‘You can cry all you want. It’s your day.’ Celtics draft Jayson Tatum at No. 3
NEW YORK — Jayson Tatum knocked on his father’s hotel room door at about 9 a.m. on Thursday morning and just wanted to talk about the big day that was ahead.
The former Duke forward wondered how he should shake commissioner Adam Silver’s hand when his name was called in the first round of the NBA Draft. He wondered if he should hug his mother or his father first. He wondered if he might cry. He told his father it was certainly a possibility.
“You can cry all you want,” Justin Tatum told his son. “It’s your day. You worked for this day for 19 years.”
On Thursday night, Markelle Fultz and Lonzo Ball were selected with the first two picks of the draft. Tatum said he did not know the Celtics had chosen him third until ESPN’s cameras swarmed to his table in the Barclays Center green room. And then it hit him. He was a Boston Celtic, just as he and his family had hoped.
“It feels great just finally knowing where I’m going and having someplace to call home,” Tatum said, standing in a quiet hallway in the bowels of the arena wearing his crisp new Celtics hat. “And I’m glad it’s Boston.”
Tatum averaged 16.8 points, 7.3 rebounds, and 2.1 assists during his freshman season at Duke last year. He is a dynamic scorer whose versatility at both ends of the floor should be an asset in coach Brad Stevens’s system.
“He’s a really skilled player, really talented scorer,” Stevens said. “Great kid, great work ethic. We’re excited to have him aboard. We think Jayson can play a variety of positions with a variety of guys. I think that, in this kind of position-less league, those guys are really valuable.”
The Celtics won the No. 1 overall pick at last month’s draft lottery and for weeks it was widely believed they would select Washington point guard Fultz.
But on Saturday, Celtics president of basketball operations Danny Ainge shook up the NBA landscape by agreeing to trade the No. 1 pick to the 76ers in exchange for the No. 3 overall choice this year as well as a future first-round selection.
When news of that deal broke, Duke coach Mike Krzyzewski called Tatum and told him that the Celtics wanted to have him in for a workout. Krzyzewski got to know Stevens when he was at Butler, including when their teams met in the 2010 national title game. And he raved about Stevens to Tatum.
The forward said he felt ill on Monday, but completed a workout with the Celtics anyway.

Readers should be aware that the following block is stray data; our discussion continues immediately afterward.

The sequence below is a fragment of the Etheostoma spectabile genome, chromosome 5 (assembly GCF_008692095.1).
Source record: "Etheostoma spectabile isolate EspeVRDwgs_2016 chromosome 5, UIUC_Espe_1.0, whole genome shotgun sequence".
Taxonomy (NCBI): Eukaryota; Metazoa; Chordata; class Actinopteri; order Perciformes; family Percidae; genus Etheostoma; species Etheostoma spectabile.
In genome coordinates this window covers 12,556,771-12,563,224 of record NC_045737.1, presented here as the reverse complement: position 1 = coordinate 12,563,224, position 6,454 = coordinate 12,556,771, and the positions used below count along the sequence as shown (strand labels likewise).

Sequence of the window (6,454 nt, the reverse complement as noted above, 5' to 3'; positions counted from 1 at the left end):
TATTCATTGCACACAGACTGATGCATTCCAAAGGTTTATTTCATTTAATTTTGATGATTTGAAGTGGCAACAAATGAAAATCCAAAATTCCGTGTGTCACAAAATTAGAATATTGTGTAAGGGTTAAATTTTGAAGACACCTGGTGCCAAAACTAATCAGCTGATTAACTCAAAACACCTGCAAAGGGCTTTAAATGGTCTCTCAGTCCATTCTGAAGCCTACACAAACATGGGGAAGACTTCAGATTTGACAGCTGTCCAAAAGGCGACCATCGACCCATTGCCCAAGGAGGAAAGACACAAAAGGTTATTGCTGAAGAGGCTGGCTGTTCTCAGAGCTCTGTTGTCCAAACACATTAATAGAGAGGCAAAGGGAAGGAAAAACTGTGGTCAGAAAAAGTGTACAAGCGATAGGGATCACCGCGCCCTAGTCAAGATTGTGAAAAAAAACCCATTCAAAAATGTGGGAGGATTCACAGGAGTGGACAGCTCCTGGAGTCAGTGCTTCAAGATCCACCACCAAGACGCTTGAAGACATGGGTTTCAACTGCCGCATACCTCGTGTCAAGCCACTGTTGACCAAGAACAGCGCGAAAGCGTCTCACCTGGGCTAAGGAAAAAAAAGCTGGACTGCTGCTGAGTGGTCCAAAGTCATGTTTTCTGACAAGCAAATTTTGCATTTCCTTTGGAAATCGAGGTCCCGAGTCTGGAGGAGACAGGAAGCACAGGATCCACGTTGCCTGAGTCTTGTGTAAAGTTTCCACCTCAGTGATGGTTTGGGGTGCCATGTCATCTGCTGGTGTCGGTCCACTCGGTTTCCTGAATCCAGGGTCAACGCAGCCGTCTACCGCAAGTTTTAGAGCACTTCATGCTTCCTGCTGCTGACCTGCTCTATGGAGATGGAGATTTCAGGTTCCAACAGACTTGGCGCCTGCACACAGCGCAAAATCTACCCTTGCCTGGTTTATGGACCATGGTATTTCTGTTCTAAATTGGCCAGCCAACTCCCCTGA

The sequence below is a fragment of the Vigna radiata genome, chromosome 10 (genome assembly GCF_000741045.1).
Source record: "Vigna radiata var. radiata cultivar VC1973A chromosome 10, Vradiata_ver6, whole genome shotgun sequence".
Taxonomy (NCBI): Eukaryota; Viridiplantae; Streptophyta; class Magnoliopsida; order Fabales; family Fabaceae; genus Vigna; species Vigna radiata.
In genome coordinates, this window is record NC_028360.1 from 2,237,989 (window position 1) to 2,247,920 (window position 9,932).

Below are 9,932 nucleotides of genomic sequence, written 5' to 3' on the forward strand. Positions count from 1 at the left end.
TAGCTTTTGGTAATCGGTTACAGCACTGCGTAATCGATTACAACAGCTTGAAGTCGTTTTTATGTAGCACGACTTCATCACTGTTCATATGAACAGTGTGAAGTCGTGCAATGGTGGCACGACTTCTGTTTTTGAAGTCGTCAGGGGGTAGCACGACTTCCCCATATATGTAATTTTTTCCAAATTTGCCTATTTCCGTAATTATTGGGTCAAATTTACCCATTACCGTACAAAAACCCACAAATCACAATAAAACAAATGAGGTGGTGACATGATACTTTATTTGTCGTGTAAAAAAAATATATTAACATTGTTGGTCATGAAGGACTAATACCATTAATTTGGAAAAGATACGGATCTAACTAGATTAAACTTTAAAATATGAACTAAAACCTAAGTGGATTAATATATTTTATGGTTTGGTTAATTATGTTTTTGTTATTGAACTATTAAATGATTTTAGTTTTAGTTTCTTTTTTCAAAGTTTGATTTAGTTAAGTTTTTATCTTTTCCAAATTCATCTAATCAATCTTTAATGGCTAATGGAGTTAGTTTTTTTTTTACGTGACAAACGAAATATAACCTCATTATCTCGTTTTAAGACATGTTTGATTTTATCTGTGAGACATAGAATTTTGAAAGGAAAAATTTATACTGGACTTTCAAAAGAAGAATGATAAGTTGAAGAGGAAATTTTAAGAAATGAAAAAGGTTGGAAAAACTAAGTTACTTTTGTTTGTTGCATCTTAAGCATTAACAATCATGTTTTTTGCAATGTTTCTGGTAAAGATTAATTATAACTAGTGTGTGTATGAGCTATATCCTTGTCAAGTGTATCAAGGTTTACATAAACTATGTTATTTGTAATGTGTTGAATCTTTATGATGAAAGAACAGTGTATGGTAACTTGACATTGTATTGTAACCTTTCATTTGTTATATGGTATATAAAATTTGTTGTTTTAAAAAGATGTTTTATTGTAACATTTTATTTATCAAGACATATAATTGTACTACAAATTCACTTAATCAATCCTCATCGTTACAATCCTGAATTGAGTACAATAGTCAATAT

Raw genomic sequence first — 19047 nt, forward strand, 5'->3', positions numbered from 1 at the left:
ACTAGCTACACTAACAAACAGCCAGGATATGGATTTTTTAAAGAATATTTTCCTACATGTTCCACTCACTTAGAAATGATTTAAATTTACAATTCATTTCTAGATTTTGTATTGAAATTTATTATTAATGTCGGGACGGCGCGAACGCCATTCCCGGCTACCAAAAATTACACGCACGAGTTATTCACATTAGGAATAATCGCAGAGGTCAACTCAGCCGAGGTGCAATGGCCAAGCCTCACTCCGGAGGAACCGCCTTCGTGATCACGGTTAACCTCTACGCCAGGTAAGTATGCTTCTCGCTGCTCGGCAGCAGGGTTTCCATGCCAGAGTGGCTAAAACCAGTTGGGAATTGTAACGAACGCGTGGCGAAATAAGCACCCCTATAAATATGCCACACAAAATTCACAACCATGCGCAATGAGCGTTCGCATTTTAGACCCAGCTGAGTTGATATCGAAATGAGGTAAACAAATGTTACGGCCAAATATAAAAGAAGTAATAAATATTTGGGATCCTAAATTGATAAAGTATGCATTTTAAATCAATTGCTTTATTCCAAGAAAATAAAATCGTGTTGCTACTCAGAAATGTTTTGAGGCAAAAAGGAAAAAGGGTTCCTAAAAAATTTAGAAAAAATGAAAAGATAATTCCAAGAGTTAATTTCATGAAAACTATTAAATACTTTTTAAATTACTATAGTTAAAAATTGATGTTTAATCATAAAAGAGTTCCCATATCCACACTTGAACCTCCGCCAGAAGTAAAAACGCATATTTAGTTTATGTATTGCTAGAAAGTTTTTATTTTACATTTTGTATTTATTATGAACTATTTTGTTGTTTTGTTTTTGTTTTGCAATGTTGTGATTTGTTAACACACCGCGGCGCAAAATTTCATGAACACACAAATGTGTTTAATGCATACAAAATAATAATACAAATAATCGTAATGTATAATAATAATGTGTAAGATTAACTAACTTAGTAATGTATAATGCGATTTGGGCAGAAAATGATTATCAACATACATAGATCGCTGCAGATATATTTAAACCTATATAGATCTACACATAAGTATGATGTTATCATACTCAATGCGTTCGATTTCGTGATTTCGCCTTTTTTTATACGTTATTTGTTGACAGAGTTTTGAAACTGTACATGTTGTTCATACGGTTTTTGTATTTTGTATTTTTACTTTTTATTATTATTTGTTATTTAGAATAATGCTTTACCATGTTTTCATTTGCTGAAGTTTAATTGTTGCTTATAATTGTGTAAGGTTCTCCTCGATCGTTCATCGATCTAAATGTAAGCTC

“He never changed his expression,” Stevens said. “[He] went at a high tempo, but when he missed a shot, he never showed anything but resolve to make the next one.”
Later that day, Ainge hinted that he felt there was a good chance the player the team drafted at No. 3 was also the player it would have taken at No. 1.
Justin Tatum said that after hearing Krzyzewski’s endorsement, and after his son spent part of a day in Boston, the family’s preference became clear. They wanted him to become a Celtic.
“Jayson is a learner,” Justin Tatum said. “He absorbs the game like a sponge. Brad is somebody that’s going to challenge him every game, every practice. So I think being under his tutelage is just going to make Jayson a much better player. You’re going to see his skill level come to life.”
Duke assistant coach Jon Scheyer, who was a senior on the Blue Devils team that defeated Stevens and Butler in the 2010 NCAA title game, said Tatum has found the perfect fit.
“I think he’ll do great there,” Scheyer said. “He’s really coachable. You can really get on him hard. He wants to be great, and so with Coach Stevens and his staff, I think he’s going to turn into a star.”
Tatum said he is eager to join a Celtics team that reached the Eastern Conference finals last season, and he excited to get started.
“It’s great I think that I get to learn that much more, especially from a veteran team that knows what it takes to get there,” he said. “I can’t wait to go learn from Coach Stevens and Isaiah Thomas and just everybody on their roster.”
Added Justin Tatum: “What’s going to help Jayson is that he’s going to have an alpha-dog in him, because he has guys like Isaiah and [Jae] Crowder challenging him, making him know what they need him to do. And once he sees that his team trusts him to be able to just be him, he’s going to be a hell of a player.”
When Tatum’s name was announced Thursday he hugged his parents, both of his grandmothers and his agent, and then he took the stage and put on his new hat.
After going through an endless stream of interviews and promotional responsibilities, he finally reunited with his family and was scheduled to celebrate by having a small dinner with them in Manhattan. Then they were planning to board an early flight to Boston on Friday to get this new journey started.
“It was as special as I could have imagined,” Jayson Tatum said, “and that much more.”